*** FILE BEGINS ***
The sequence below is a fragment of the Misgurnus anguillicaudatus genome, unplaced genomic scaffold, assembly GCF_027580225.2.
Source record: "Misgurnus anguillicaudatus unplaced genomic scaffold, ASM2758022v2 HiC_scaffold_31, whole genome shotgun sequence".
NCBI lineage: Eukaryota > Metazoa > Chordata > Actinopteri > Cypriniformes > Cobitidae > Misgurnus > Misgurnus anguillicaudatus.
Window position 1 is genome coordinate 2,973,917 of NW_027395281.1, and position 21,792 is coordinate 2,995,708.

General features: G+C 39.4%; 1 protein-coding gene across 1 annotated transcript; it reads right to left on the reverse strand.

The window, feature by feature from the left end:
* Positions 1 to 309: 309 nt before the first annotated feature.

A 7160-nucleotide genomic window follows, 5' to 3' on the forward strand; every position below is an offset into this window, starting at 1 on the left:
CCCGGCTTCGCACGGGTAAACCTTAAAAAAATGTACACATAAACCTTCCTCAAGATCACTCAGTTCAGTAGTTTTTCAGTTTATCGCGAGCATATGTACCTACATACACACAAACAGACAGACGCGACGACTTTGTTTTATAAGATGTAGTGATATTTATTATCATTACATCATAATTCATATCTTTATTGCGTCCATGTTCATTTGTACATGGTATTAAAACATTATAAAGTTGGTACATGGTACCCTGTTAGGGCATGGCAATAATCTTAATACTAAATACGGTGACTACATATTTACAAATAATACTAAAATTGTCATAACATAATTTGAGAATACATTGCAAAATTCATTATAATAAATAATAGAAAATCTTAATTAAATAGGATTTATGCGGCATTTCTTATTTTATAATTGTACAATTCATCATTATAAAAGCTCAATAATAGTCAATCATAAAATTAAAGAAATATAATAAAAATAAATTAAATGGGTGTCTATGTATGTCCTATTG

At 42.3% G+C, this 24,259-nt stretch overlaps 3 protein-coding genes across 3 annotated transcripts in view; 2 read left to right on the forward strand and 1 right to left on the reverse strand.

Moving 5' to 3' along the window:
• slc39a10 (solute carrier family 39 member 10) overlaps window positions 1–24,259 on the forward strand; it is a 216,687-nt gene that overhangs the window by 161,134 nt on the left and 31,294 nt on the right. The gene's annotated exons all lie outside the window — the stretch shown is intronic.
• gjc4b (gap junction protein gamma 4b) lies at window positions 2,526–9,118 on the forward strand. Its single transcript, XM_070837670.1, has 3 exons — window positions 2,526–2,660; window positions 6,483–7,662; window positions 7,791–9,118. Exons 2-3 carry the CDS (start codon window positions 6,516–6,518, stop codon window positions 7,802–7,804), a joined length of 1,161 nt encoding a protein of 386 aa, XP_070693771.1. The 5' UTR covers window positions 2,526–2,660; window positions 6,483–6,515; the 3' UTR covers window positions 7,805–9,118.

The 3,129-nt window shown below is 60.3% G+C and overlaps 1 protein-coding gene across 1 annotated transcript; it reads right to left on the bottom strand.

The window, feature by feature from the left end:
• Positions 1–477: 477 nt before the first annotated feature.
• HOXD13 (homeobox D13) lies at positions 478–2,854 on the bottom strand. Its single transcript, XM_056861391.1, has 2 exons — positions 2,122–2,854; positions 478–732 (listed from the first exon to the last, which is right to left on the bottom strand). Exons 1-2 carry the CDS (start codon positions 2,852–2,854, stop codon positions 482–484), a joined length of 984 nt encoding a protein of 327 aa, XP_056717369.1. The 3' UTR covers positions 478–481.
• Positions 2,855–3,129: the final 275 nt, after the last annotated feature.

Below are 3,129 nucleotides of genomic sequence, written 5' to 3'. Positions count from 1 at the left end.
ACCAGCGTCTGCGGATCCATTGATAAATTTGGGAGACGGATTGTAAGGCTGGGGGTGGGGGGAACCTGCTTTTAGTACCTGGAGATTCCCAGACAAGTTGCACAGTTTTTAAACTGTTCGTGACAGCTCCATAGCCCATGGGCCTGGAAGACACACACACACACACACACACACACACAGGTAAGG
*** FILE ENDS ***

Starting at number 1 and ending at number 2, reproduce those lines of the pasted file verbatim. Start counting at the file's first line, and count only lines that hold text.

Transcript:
The sequence below is a fragment of the Misgurnus anguillicaudatus genome, unplaced genomic scaffold, assembly GCF_027580225.2.
Source record: "Misgurnus anguillicaudatus unplaced genomic scaffold, ASM2758022v2 HiC_scaffold_31, whole genome shotgun sequence".